A Small Thought

All I need right now is one, small thought. I am on deadline to come up with a big idea for a little project.

This image is from an exhibition three years ago in Amsterdam's Stedelijk Museum. The pencil on the floor was barely noticeable, just lying on the floor surrounded by larger works that screamed for attention. I just need to find that little detail in my mind that can make people stop and take a second look.


der:die:das: is a new magazine out of Zurich "which examines items, objects and various 'things' from everyday life, trying to get to the bottom of their meaning to newly orchestrate them. Next to their meaning in everyday life the items will be put in an art- and design-discourse, in order to reveal the bizarre and the established all at once." "der:die:das: calls for the new in everyday life and the ordinary in the novel and assembles the various perceptions of different disciplines in art and design by various artists, designers and authors in one magazine. According to the alphabet the things will be selected, dissected and analysed." (via thepostfamily)

Fruit Tree

Autumn in Amsterdam Wandering around Oude West, I spotted a red apple hanging in the tree. What a beautiful, perfect apple, I thought. Strange though, I never see fruit trees in Amsterdam. It did look a little too perfect though. Then I saw an orange, a banana, a pear, and a bunch of grapes. The joke was on me. Perhaps they were hung there by children in the school a few doors down. I imagine that they spend their free moments looking out the window at all the unsuspecting adults who catch a glimpse of the tree, do a double take. Then stop to take a closer look and really see.

Aspiring to Nothing

Like Okakura, I know that tea is no minor beverage. When tea becomes ritual, it takes its place at the heart of our ability to see greatness in small things. Where is beauty to be found? In great things that, like everything else, are doomed to die, or in small things that aspire to nothing, yet know how to set a jewel of infinity in a single moment?

This line from The Elegance of the Hedgehog by Muriel Barbery keeps coming back to me even though I finished the book weeks ago...

It's Supposed to Feel Small

This week, I sat in a room with a very smart technologist. As I heard him describe the shiny new, the new new…For a moment, the other ideas we’d brought in our little deck felt small. But I reminded myself: they’re supposed to be small. They’re supposed to be real. They’re supposed to build a relation(I won’t even say it because it’s become such an overused word that’s a little tasteless at the moment because we’re sick of saying it and hearing it). Yes, technology empowers. Technology is incredible these days. But don’t lose sight. At the end of the day, small, often, real, honest, respectful of real needs, of real yearning little desires that only you and your nice little set up can provide… that matters. That surprises. That means something. Use technology. Love new technology. But don’t lose sight.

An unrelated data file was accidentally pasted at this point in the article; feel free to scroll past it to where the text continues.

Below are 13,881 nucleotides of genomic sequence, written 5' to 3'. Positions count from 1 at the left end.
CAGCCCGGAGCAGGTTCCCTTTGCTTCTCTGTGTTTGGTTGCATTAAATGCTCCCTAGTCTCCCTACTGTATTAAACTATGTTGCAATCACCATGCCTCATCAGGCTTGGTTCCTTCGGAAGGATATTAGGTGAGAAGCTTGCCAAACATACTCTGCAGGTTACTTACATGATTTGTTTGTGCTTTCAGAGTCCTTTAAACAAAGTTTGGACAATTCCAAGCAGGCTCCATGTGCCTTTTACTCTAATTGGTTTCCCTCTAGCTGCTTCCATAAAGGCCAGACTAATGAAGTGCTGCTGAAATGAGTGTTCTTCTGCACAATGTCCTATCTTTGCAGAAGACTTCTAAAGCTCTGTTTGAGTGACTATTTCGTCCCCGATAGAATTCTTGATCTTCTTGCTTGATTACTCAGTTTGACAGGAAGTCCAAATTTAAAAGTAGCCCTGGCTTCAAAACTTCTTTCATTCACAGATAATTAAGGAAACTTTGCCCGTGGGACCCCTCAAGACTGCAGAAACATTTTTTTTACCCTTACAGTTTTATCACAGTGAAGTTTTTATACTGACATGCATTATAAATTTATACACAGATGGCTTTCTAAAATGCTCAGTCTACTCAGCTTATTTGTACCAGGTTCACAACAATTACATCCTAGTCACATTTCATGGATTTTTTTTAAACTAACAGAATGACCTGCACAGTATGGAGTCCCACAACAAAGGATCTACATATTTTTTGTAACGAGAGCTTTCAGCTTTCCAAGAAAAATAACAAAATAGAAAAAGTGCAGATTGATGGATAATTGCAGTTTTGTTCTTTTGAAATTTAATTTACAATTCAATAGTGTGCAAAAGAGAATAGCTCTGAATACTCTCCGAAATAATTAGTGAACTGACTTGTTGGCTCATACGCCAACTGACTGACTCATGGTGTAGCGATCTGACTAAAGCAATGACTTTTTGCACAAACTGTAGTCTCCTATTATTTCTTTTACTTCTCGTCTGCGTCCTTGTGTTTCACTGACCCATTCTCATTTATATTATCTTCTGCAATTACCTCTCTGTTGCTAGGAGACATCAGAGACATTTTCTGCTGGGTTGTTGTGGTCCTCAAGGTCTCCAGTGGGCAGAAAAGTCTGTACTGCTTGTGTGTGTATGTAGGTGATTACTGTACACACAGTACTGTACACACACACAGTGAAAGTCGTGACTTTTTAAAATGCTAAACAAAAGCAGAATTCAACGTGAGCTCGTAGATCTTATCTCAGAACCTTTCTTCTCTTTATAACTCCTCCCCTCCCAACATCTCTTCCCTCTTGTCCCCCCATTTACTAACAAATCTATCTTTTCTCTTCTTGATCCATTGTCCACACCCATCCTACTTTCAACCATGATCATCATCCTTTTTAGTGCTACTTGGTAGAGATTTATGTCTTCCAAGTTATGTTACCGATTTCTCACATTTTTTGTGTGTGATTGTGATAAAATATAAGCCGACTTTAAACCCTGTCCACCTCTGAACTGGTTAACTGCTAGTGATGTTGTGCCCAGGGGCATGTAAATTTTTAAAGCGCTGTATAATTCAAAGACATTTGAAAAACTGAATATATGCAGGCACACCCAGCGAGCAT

(via wearethedigitalkids)

Canoeing in Leiden

leiden canals Two weekends ago I went canoeing through the canals of Leiden early enough (at the beginning) to enjoy the quiet. I came upon this duck, also interested in the dejected Christmas tree with its lone red ball still hanging from its dried branch.  Perhaps it served as a temporary decoration for a boat party in December. Too laborious to carry inside, it was left behind to decompose. Along with the boat. Or perhaps, one January morning, a Dutchman tossed it out his front door to be picked up, when a large gust of wind caused it to tumble into the canal and land conveniently in the boat. The duck, a master of luck himself, claimed it as his own and raised his family beneath the protective branches. He watches passing canoes with great suspicion.

One in 8 Million

Corner DruggistFor several months now, the New York Times has been featuring the life stories of unique New Yorkers in the video collection One in 8 Million. From Alexandra Elman, the Blind Wine Taster, to Joel Karp, the Corner Druggist, these stories are anything but typical. They reflect the charm and character of the 'average' person on the street through first-person narratives and stunning black and white photographs.

This PBS interview with the producers of One in 8 Million gives added depth to the work behind the production.

The Grand Microscope

Picture 14 A beautiful article in The Atlantic about a long-term research project at Harvard, explores the lives of 268 Harvard students over the course of 72 years.

"The study began in the spirit of laying lives out on a microscope slide. But it turned out that the lives were too big, too weird, too full of subtleties and contradictions to fit any easy conception of “successful living.” Arlie Bock had gone looking for binary conclusions—yeses and nos, dos and don’ts. But the enduring lessons would be paradoxical, not only on the substance of the men’s lives (the most inspiring triumphs were often studies in hardship) but also with respect to method: if it was to come to life, this cleaver-sharp science project would need the rounding influence of storytelling."